Animation Imagination

Our short film season reached an unexpected climax with the nomination of ‘Tin Can Heart’ for an Inside Film Award Best Animation alongside The Cat Piano and Chicken of God.

Writer/director Rod March talks about writing for animation.

What was the starting point for ‘Tin Can Heart’?

I saw an image of a lonely android staring up at a giant steel sphere with pipes and tubes coming out in all directions. I didn’t know who he was or why he was there, but the idea seemed very visual and it just interested me.

Then I thought to myself, what if a little puppy came along and was desperate for this android’s attention when all he really wanted was to look at the sphere? And my story began.

Was that a different approach to your other work?

Being the first serious film I’ve made, I was going into uncharted territory. I had to learn story craft as I went along.

I matured as a writer during the process of making the film and in a sense it’s a shame that you have to do the story first, because it’s the most important part and I feel I could have done it SO much better by the time we finished production than when we started!

Were do you get your inspiration from?

For me an idea starts from an image with an emotion attached to it. Once you have a vision you want to share and you know how you want it to make people feel, you can chart the rest.

I get a lot of ideas from photographs and music, probably because music has such a strong emotional quality.

What is it in animation that grabs your attention?

If you can think of it, you can make it. That’s incredibly empowering. The only limit is how much of your own time you want to spend on it.


What was the most challenging aspect of its production?

The scale. When I started out I was determined to design a modest film that I could actually finish, yet somehow it grew much larger than the single-character-single-location film that I had promised myself. How we ever got it finished, I don’t know. It is very satisfying however to see just how much detail and atmosphere we managed to get in there.

How would you describe your writing process?

Merciless. No idea is sacred. I outline over and over and over again, run the outline by my esteemed script editor/co-writer of Story Department fame, tear it down and write it all over again until it’s right. It’s about holding onto that small core of an idea which you already know subconsciously and trying to bring your conscious mind up to speed.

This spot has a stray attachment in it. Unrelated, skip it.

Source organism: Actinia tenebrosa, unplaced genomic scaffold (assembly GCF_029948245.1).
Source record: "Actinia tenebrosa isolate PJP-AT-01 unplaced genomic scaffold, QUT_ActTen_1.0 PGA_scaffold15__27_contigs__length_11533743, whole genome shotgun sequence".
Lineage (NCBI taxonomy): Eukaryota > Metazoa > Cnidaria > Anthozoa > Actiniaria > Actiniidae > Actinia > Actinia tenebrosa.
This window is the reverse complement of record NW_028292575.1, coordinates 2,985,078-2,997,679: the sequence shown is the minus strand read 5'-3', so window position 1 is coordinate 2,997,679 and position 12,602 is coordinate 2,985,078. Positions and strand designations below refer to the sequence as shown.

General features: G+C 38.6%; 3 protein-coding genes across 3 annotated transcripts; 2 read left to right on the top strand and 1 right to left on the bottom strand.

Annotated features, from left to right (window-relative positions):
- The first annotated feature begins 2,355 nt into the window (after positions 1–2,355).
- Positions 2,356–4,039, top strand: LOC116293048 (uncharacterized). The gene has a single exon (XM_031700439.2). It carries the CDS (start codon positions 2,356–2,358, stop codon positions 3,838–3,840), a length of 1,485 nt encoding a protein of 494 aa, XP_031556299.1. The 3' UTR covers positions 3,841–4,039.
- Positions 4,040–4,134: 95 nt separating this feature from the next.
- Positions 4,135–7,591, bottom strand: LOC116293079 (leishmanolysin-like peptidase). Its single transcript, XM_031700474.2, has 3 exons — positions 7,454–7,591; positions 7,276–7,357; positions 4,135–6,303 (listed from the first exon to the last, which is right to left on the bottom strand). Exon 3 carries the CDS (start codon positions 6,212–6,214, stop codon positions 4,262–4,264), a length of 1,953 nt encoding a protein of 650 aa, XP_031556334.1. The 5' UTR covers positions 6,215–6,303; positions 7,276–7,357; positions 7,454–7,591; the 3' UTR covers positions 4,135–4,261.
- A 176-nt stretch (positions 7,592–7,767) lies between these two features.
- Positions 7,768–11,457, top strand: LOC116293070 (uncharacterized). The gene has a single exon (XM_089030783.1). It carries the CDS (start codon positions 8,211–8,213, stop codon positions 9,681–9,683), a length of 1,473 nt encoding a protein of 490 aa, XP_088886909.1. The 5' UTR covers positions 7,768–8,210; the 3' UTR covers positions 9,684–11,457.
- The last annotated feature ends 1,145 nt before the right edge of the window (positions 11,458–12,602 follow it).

It’s surprising how far you have to wander from your original concept before it curves back around to almost exactly what you started with, only now it works!

For me, I know when I’m on the right track when I’m coming up with ideas that, even though they’re brand new, they feel strangely familiar also.

My writing process has evolved a lot since Tin Can Heart. If anything, I think I should have been more merciless with the Tin Can Heart script. 20/20 hindsight and all that…


Do you always have animation in mind when you start?

I always have ideas and characters in mind when I start writing. What I find interesting to write about seems to tend towards fantastical situations that really only work in animation. But I don’t think that way, I just explore what seems interesting about the idea and it turns out how it turns out.

Any advice to screenwriters interested in animation?

Do something you can’t do with real actors, and put your characters through trials real people couldn’t handle. Visually your characters are going to be caricatures of real people, so don’t hesitate to make their personalities bigger, brighter and more outrageous than real people too. The sky is the limit!

Is there a place for short films in mainstream cinema?

I think short films are great. I think audiences enjoy them, and I think the animation studios that make short films flourish. The animated short seems to have found a home at most of the big studios as a way of developing new processes and new talent. But I don’t think audiences are going to start paying extra to see short films, and that’s always the bottom line.

To me shorts are great because you can make stylistic choices that you can’t in features- if an audience is sitting down for an hour and a half they have a pretty narrow range of what they will tolerate but they’ll watch and enjoy nearly anything for 5 minutes.


What next?

There are a couple of scripts I’ve been working on over the last year or two that are just starting to take shape. I’m brimming with ideas so hopefully you’ll hear more about them soon!

After successfully completing a Course in Advanced Character Animation Techniques, Rodney March graduated from the Bachelor of Design (Visual Communication) with First Class Honours in 2004. Over the past two years, Rodney’s talent and skills have been in high demand as a character animator on a variety of projects. He is part of the team on the Network Seven series ERKY PERKY by world class 3D studio Ambience Entertainment and is currently Animation Director at Flying Bark, Sydney.

Tin Can Heart can now be viewed here:


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